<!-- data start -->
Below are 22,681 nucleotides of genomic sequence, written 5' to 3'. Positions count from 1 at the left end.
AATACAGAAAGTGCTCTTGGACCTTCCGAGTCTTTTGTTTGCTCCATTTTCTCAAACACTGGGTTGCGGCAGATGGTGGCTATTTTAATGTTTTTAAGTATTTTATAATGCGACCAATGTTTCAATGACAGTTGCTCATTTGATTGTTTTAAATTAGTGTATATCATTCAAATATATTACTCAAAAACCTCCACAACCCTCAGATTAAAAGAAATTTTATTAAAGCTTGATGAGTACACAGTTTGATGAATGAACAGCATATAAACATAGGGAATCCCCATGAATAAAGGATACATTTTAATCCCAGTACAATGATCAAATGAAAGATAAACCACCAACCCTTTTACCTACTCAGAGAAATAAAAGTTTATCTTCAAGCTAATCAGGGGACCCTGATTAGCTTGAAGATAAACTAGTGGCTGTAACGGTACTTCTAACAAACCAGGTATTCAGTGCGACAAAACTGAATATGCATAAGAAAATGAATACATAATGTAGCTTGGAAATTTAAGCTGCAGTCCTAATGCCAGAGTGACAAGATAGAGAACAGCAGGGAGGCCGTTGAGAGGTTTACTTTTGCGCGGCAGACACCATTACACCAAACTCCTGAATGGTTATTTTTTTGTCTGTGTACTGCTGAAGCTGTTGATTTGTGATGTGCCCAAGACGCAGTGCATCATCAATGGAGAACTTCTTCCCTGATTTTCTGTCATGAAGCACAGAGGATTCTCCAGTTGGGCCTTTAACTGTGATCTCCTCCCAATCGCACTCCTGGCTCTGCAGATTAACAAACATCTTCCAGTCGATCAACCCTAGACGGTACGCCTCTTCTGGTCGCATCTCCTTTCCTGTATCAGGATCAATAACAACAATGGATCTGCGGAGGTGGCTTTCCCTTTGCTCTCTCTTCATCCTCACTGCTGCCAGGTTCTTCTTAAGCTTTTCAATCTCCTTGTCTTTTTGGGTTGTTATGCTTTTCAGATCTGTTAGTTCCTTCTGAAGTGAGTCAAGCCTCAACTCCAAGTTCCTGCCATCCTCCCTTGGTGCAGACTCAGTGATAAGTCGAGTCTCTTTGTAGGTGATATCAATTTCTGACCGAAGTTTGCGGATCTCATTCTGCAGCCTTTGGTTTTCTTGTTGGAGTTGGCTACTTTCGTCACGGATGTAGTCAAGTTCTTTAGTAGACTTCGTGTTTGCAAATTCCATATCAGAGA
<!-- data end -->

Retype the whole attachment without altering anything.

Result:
Below are 22,681 nucleotides of genomic sequence, written 5' to 3'. Positions count from 1 at the left end.
AATACAGAAAGTGCTCTTGGACCTTCCGAGTCTTTTGTTTGCTCCATTTTCTCAAACACTGGGTTGCGGCAGATGGTGGCTATTTTAATGTTTTTAAGTATTTTATAATGCGACCAATGTTTCAATGACAGTTGCTCATTTGATTGTTTTAAATTAGTGTATATCATTCAAATATATTACTCAAAAACCTCCACAACCCTCAGATTAAAAGAAATTTTATTAAAGCTTGATGAGTACACAGTTTGATGAATGAACAGCATATAAACATAGGGAATCCCCATGAATAAAGGATACATTTTAATCCCAGTACAATGATCAAATGAAAGATAAACCACCAACCCTTTTACCTACTCAGAGAAATAAAAGTTTATCTTCAAGCTAATCAGGGGACCCTGATTAGCTTGAAGATAAACTAGTGGCTGTAACGGTACTTCTAACAAACCAGGTATTCAGTGCGACAAAACTGAATATGCATAAGAAAATGAATACATAATGTAGCTTGGAAATTTAAGCTGCAGTCCTAATGCCAGAGTGACAAGATAGAGAACAGCAGGGAGGCCGTTGAGAGGTTTACTTTTGCGCGGCAGACACCATTACACCAAACTCCTGAATGGTTATTTTTTTGTCTGTGTACTGCTGAAGCTGTTGATTTGTGATGTGCCCAAGACGCAGTGCATCATCAATGGAGAACTTCTTCCCTGATTTTCTGTCATGAAGCACAGAGGATTCTCCAGTTGGGCCTTTAACTGTGATCTCCTCCCAATCGCACTCCTGGCTCTGCAGATTAACAAACATCTTCCAGTCGATCAACCCTAGACGGTACGCCTCTTCTGGTCGCATCTCCTTTCCTGTATCAGGATCAATAACAACAATGGATCTGCGGAGGTGGCTTTCCCTTTGCTCTCTCTTCATCCTCACTGCTGCCAGGTTCTTCTTAAGCTTTTCAATCTCCTTGTCTTTTTGGGTTGTTATGCTTTTCAGATCTGTTAGTTCCTTCTGAAGTGAGTCAAGCCTCAACTCCAAGTTCCTGCCATCCTCCCTTGGTGCAGACTCAGTGATAAGTCGAGTCTCTTTGTAGGTGATATCAATTTCTGACCGAAGTTTGCGGATCTCATTCTGCAGCCTTTGGTTTTCTTGTTGGAGTTGGCTACTTTCGTCACGGATGTAGTCAAGTTCTTTAGTAGACTTCGTGTTTGCAAATTCCATATCAGAGA